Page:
Update: Although distributed by a large corporation (AOL), Netscape 7.1 does actually allow control of images, popups, flash, etc, and also allows for installation of the "Preferences Toolbar", as described below for Mozilla. And since it uses the Gecko rendering engine that mozilla uses, it has most or all of the same standards compliance. I apologize for any confusion I may have spread. (I still prefer to use Mozilla, as it comes with less stuff I don't use anyhow and is a smaller download and install. But if you like having some plugins pre-installed (say Flash, for example), you may prefer Netscape 7.1).
I've hesitated on making this recommendation for a long time, but the time is here. Mozilla works, it works well, and with the addition of it's perfbar2 feature, it is so good to the user that everyone should use it.
Some background: Most people only know of Internet Explorer web browser, made by Microsoft, followed, distantly by Netscape, made (at least until recently) by Nescape which is owned by AOL.
Recent versions of Netscape, starting with version 6.0, are based on an Open Source project called Mozilla, at http://www.mozilla.org. The fact that Mozilla is Open Source and not owned by a corporation, means that the decisions on how the browser will work are made by the programmers themselves, with user input, rather than big corporations.
What does this mean to you? It means that you get features the everyone wants to have - except that, when browsers come from big corporations, you get the features they want you to have, not the features you want. (Even though Netscape 6 and 7 are based on Mozilla, they still don't provide these features, because Netscape is published by AOL, a big corporation.)
Here's an example: Do you like popup advertisements? - those obnoxious extra windows that clutter up your screen when you go almost anywhere on the web - windows that you don't want, didn't ask for, must spend extra time closing? Of course not. Nobody does. With Mozilla, they are gone forever, unless you decide you wnat them (hey, I suppose it could happen...)
How about banner ads comtaining images that flash and flash and flash and won't stop for anything? There are at least 2 ways that these are done - images and Flash animation - that Mozilla let's you kill instantly.
Ever run into a page where the web-"master" has made the font so small that it is unreadable, and has specified the font size in the 'code', so that you can't affect how the page looks by changing font in your browser? (And even if you could fix this by changing fonts, you would need to navigate thorugh sevrral menus to do so.) With Mozilla, bigger or smaller print is a single click away - and unless the text is part of an image file, it will resize.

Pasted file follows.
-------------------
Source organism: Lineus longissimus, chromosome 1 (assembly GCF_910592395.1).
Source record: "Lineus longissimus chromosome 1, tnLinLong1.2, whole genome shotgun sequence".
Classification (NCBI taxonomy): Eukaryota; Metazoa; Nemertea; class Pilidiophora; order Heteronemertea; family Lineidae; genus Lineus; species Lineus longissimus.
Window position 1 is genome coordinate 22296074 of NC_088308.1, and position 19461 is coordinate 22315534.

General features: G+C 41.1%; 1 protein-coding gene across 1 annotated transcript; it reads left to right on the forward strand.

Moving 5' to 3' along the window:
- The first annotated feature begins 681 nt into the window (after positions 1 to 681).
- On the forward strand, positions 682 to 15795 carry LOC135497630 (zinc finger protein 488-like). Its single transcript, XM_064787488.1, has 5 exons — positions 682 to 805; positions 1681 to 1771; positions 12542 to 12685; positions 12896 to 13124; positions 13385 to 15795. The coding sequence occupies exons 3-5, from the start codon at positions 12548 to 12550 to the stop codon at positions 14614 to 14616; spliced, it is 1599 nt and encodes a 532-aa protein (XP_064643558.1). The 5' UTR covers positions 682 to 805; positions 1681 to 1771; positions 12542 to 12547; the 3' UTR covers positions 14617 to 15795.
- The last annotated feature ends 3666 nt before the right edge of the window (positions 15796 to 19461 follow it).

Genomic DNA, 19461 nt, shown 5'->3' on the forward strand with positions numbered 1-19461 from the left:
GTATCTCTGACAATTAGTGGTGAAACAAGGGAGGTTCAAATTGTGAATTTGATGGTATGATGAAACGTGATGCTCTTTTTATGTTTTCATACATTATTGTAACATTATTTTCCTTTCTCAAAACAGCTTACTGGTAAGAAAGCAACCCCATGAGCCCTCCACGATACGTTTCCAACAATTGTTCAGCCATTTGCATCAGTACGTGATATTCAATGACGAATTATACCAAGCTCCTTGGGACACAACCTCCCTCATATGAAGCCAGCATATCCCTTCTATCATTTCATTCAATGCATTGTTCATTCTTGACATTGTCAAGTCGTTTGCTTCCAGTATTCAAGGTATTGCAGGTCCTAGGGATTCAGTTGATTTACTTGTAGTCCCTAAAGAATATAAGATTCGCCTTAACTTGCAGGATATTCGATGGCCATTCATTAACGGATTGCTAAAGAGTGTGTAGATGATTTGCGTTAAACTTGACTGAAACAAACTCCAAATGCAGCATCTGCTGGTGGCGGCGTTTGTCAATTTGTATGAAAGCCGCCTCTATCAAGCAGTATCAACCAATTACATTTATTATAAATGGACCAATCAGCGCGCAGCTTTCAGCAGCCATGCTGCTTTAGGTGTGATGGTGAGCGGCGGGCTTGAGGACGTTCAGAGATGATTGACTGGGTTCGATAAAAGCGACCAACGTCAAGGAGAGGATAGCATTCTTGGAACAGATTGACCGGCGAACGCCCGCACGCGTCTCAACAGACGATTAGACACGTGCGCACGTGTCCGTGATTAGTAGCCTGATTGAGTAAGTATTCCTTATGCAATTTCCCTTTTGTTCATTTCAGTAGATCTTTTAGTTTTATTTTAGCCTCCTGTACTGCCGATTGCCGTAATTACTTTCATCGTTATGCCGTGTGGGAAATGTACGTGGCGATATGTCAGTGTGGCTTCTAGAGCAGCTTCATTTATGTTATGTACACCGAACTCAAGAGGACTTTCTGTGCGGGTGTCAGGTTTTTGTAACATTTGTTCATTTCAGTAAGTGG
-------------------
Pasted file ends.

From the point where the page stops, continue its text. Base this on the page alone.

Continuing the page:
With these features in Mozilla, and with their ease of access using the preference toolbar, I don't understand why anyone would not want to use Mozilla whenever possible.
Background - Taking Back the Web for all of us, forever
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The Web is supposed to be based on open standards - standards which define the protocols used for webservers and web browsers to interact. For an understanding of the importance of open standards, consider the Internet - the network structure on which the World Wide Web Operates. The Internet uses networking and routing protocols which are defined in in an open fashion, and which are published freely for all to use. Because of this, no vendor owns the internet. No vendor can try to make proprietary addons which hurt compatibility.
The World Wide Web started that way. But it has not completely remained that way because one player - Microsoft - has achieved dominance at one end of the conversations between Web Browsers and Web servers. Microsoft's Internet Explorer web browser is estimated to be the browser in use by 90% to 95% of all users of the Web.
By itself, this dominance might not be bad. But Microsoft has chosen to flout the standards agreed to by the Web Community, for the sole reason fo giving competitive advantage to it's Web server products and other server products.
In the world that Microsoft desires, all software of any sort would come from Microsoft, and would be paid for at the rate of "whatever the traffic will bear".
If all web browsers are Internet Explorer, Microsoft's job is made easier. They can build features into the browser that only their servers can provide, thereby making sites that run on non-Microsoft webservers non-functional. (An additional effect - that many webmasters only test their site "code" against MIcrosoft browsers because of their dominance - tends to make the Web less standard.)
Eventually they would leverage their dominanace of the browser market into dominance of the server market as well.
Once that end is achieved, they could charge whatever they like for the software at both ends of the conversation.
By using Mozilla in numbers, we convince webmasters that there are standards and that these standards are not whatever Microsoft want us to think they are.
By using Mozilla, a browser whose designers have "standards compliance" as one of their chief goals, we fight against dominance of the Web by any single company.
Reservations and Notes
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Are there any reasons not to use Mozilla? Only a few come to mind:
Netscape subsidized Mozilla until recently, by allowing Netscape employees to work on it. This has ended.
The Galeon browser (http://galeon.sourceforge.net) adresses many of the issues of making the features of Mozilla easier to use, but Galeon does not work on Windows.